One time a baby goat wild with grief scrambled a steep ledge on Telegraph Hill, and the police said Bubble couldn’t come to the crime scene. They asked if she was my assistant and I gave them a tongue lashing, telling them “of course not, she’s my next of kin and my witness, you idiots!” They’ve stabbed me in the back more than once, laughing, saying, “Here comes the dyke with her horn.” Sweet Bubble puts her calming hand on my back, tosses them taffy like they’re little kids lining a parade route and that keeps their jaws busy.
 
How do you propose to compensate for your lack of experience?
 
You’ve got to be kidding me! These other finalists have nothing on me; and you better spend more time convincing me why I should take your job, versus hearing how I’d “compensate”.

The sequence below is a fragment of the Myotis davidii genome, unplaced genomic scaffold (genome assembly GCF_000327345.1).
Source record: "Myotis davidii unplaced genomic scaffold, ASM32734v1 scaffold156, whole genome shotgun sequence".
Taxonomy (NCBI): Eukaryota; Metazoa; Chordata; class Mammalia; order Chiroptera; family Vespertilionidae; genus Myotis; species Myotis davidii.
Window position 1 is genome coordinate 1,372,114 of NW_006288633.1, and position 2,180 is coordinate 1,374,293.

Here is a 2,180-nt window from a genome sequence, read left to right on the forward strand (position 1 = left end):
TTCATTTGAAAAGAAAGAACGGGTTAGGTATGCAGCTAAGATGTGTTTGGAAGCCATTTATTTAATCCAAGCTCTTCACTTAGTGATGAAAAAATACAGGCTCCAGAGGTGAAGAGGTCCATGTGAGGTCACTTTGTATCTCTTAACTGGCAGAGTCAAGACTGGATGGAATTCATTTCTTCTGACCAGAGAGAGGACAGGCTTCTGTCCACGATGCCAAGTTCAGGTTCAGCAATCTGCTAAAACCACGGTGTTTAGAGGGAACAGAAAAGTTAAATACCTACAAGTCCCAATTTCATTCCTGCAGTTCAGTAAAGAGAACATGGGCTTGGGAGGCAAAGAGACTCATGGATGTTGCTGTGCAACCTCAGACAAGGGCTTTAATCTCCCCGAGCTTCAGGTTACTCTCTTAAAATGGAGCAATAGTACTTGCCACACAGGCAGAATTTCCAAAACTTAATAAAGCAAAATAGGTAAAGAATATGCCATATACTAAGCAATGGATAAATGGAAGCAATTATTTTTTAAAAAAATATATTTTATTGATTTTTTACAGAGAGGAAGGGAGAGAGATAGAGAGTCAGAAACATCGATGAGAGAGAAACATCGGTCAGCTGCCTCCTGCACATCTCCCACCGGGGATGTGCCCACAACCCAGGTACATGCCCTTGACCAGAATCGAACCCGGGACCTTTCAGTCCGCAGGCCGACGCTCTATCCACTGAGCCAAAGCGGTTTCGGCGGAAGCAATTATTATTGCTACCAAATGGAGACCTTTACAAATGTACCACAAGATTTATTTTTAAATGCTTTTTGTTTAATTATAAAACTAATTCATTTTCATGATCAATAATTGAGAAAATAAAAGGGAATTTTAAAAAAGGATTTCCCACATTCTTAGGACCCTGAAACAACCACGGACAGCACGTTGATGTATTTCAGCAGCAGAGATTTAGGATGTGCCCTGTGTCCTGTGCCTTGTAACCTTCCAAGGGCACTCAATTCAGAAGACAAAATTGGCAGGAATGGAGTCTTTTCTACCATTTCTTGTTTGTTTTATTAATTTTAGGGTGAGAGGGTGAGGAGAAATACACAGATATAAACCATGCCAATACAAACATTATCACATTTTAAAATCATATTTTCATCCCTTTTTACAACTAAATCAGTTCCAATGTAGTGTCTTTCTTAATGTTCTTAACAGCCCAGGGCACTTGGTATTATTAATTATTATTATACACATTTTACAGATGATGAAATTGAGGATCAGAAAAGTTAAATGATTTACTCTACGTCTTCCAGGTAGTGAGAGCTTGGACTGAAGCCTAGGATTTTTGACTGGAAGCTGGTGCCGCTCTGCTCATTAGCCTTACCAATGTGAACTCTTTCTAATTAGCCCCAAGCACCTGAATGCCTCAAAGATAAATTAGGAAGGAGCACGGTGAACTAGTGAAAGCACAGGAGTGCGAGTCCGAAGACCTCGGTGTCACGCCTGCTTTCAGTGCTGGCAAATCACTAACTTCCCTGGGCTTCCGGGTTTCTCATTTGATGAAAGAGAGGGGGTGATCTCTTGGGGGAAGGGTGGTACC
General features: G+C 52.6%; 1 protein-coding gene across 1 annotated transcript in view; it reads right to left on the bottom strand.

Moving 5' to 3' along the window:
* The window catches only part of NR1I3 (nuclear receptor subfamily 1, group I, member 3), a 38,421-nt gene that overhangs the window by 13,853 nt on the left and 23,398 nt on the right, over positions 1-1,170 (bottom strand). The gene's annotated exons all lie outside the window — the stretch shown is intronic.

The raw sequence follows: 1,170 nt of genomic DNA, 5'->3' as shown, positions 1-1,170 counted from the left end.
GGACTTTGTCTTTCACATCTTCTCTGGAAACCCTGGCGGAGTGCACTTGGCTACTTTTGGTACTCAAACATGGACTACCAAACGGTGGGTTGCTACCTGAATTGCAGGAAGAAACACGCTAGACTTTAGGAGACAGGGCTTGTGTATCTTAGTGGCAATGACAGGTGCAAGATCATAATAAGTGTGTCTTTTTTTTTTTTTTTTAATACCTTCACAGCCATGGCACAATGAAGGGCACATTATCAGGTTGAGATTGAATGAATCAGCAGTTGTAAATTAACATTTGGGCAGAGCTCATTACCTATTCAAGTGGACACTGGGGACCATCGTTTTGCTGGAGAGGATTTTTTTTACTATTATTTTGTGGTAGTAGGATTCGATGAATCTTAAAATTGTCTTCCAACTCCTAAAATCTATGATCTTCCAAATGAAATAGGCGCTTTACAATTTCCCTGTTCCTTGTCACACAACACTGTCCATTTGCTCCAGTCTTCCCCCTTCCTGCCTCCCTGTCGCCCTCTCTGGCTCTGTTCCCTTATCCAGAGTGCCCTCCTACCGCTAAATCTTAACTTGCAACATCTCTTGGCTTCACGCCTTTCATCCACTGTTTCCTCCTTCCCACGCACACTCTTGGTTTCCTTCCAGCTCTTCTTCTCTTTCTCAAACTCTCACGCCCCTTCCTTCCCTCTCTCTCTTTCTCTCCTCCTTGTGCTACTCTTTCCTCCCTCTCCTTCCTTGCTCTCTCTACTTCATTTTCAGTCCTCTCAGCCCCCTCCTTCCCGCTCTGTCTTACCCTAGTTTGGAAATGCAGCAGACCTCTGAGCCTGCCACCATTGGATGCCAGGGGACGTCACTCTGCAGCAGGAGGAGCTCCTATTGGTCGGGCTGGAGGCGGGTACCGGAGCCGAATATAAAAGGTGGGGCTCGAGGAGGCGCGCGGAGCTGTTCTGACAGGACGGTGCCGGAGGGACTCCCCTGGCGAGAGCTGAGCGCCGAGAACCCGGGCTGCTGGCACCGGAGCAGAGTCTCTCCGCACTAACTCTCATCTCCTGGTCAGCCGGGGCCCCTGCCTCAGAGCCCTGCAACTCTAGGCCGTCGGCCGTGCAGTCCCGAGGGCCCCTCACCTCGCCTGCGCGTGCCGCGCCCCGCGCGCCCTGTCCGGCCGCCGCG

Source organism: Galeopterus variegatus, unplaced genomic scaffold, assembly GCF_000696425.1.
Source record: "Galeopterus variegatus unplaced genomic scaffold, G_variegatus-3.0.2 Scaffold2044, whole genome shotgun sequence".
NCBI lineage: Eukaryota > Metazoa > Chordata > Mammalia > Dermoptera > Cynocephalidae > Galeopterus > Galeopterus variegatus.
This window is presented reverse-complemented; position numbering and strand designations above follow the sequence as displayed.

You’ve read the press on me. Seen the photo spread in National Geographic. Watched the PBS special where I was scaling El Capitan (we were helicoptered in, that time)—my euphonium slung over my back—to bring a peregrine out of its woes and home to a Russian Hill aviary. Bubble was right by my side, singing the lyrics to Dave Frishberg’s “My Attorney Bernie” that time. Falcons love a comic jazz tune.
 
I’ve had many experiences that not only qualify me for your “position” but also qualify me for other roles, more prestigious than your gig.